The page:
Bullying and harassment in the workplace guide

The following article is a general guide and as the Branch covers a variety of employers there will be variations in the policies of the employers, as always contact your Workplace steward in the first instance for advice.

Bullying and harassment are common problems affecting many members at work. But both bullying and harassment are unacceptable, and the law makes it clear that all employees have the right to work in a safe environment.

Your employer is responsible for creating and maintaining a safe workplace, free from bullying, intimidation and harassment. Employees are protected by a combination of employers’ policies and legislation.

If you or someone you know is affected by bullying and harassment, contact your UNISON representative for advice.

What is bullying?

Bullying includes:

offensive, intimidating, malicious, or insulting behaviour;
abuse of authority which violates the dignity of an individual or a group of people;
creating a hostile environment against an individual;
the undermining, humiliation or injury of an individual.
The bullying does not need to relate to a protected characteristic (discussed below) but unless it does, or is of a sexual nature, it is not prohibited by the Equality Act 2010 (or, in Northern Ireland, under various pieces of equality legislation addressing a protected characteristic).

What is harassment?

Harassment is defined as unwanted conduct that has the purpose or effect of violating the dignity of people in the workplace or of creating an intimidating, hostile, degrading, humiliating or offensive environment.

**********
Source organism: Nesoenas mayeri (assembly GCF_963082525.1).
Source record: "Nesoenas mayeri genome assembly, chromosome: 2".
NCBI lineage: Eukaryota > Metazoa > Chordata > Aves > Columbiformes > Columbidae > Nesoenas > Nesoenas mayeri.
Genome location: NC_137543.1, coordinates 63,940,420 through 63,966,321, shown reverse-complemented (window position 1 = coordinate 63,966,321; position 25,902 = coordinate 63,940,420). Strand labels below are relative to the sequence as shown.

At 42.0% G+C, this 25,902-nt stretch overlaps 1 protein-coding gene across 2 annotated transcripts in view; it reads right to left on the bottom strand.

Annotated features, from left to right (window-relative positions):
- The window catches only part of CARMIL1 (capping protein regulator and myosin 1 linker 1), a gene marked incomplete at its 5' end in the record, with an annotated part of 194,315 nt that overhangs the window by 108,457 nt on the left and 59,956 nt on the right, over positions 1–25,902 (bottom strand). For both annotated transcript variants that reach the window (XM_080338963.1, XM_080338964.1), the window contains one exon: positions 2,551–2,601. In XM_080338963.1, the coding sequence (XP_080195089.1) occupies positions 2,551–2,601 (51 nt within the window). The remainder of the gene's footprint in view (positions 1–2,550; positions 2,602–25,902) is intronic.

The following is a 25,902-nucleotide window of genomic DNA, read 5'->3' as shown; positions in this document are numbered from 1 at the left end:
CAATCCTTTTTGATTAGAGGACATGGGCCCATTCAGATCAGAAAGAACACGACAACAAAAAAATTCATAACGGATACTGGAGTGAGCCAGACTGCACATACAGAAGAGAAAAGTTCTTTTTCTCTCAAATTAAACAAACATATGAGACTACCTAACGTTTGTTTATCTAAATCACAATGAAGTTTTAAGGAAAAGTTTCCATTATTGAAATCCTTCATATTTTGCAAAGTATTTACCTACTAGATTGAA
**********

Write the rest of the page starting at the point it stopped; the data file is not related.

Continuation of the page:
To be protected under the Equality Act (or in Northern Ireland under various pieces of equality legislation addressing a protected characteristic), it must be related to gender reassignment, disability, age, sex (or be of a sexual nature), sexual orientation, race, religion or belief (and in Northern Ireland political opinion) or nationality. It may be an isolated incident or come up again and again.

Harassment includes bullying if it relates to one of the protected characteristics listed above.

A key factor in determining whether harassment has occurred is whether the actions or comments are viewed as demeaning and unacceptable to the recipient.

A few examples of bullying/harassment could include:

making offensive or intimidating comments;
withholding information so the job cannot be done properly;
unreasonable or impossible deadlines or workloads;
overbearing supervision or unjust criticism;
blocking opportunities or making threats about job security.
What can you do about bullying and harassment?

There are a few simple steps you can take if you are affected by bullying at work:

keep a written record or diary of all bullying incidents, including past incidents – no matter how small they appear;
speak to the bully or harasser (if you can): they may not have realised how distressing their actions are to you – if you are unable to do this, ask your UNISON representative to raise it on your behalf;
speak to your employer – your UNISON representative will be able to advise you on the best way of doing so and accompany you to any meetings with your employer.